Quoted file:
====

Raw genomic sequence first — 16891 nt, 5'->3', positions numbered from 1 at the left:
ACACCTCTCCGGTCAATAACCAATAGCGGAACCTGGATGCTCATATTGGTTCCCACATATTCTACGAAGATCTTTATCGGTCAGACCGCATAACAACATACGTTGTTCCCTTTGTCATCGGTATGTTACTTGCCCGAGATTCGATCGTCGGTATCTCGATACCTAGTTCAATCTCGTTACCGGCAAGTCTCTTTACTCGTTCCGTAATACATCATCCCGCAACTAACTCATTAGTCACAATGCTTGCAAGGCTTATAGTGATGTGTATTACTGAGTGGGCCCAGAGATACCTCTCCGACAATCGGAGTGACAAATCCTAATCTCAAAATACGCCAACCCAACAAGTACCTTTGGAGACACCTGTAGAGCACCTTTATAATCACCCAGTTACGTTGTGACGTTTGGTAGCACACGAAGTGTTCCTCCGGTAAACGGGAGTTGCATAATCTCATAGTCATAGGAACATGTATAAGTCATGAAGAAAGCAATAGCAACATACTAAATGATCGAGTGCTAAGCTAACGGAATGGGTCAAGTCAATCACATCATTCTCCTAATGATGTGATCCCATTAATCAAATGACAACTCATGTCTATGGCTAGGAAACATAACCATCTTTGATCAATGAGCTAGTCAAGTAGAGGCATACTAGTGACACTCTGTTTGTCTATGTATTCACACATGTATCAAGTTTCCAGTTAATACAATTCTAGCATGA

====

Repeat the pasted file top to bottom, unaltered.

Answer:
Raw genomic sequence first — 16891 nt, 5'->3', positions numbered from 1 at the left:
ACACCTCTCCGGTCAATAACCAATAGCGGAACCTGGATGCTCATATTGGTTCCCACATATTCTACGAAGATCTTTATCGGTCAGACCGCATAACAACATACGTTGTTCCCTTTGTCATCGGTATGTTACTTGCCCGAGATTCGATCGTCGGTATCTCGATACCTAGTTCAATCTCGTTACCGGCAAGTCTCTTTACTCGTTCCGTAATACATCATCCCGCAACTAACTCATTAGTCACAATGCTTGCAAGGCTTATAGTGATGTGTATTACTGAGTGGGCCCAGAGATACCTCTCCGACAATCGGAGTGACAAATCCTAATCTCAAAATACGCCAACCCAACAAGTACCTTTGGAGACACCTGTAGAGCACCTTTATAATCACCCAGTTACGTTGTGACGTTTGGTAGCACACGAAGTGTTCCTCCGGTAAACGGGAGTTGCATAATCTCATAGTCATAGGAACATGTATAAGTCATGAAGAAAGCAATAGCAACATACTAAATGATCGAGTGCTAAGCTAACGGAATGGGTCAAGTCAATCACATCATTCTCCTAATGATGTGATCCCATTAATCAAATGACAACTCATGTCTATGGCTAGGAAACATAACCATCTTTGATCAATGAGCTAGTCAAGTAGAGGCATACTAGTGACACTCTGTTTGTCTATGTATTCACACATGTATCAAGTTTCCAGTTAATACAATTCTAGCATGA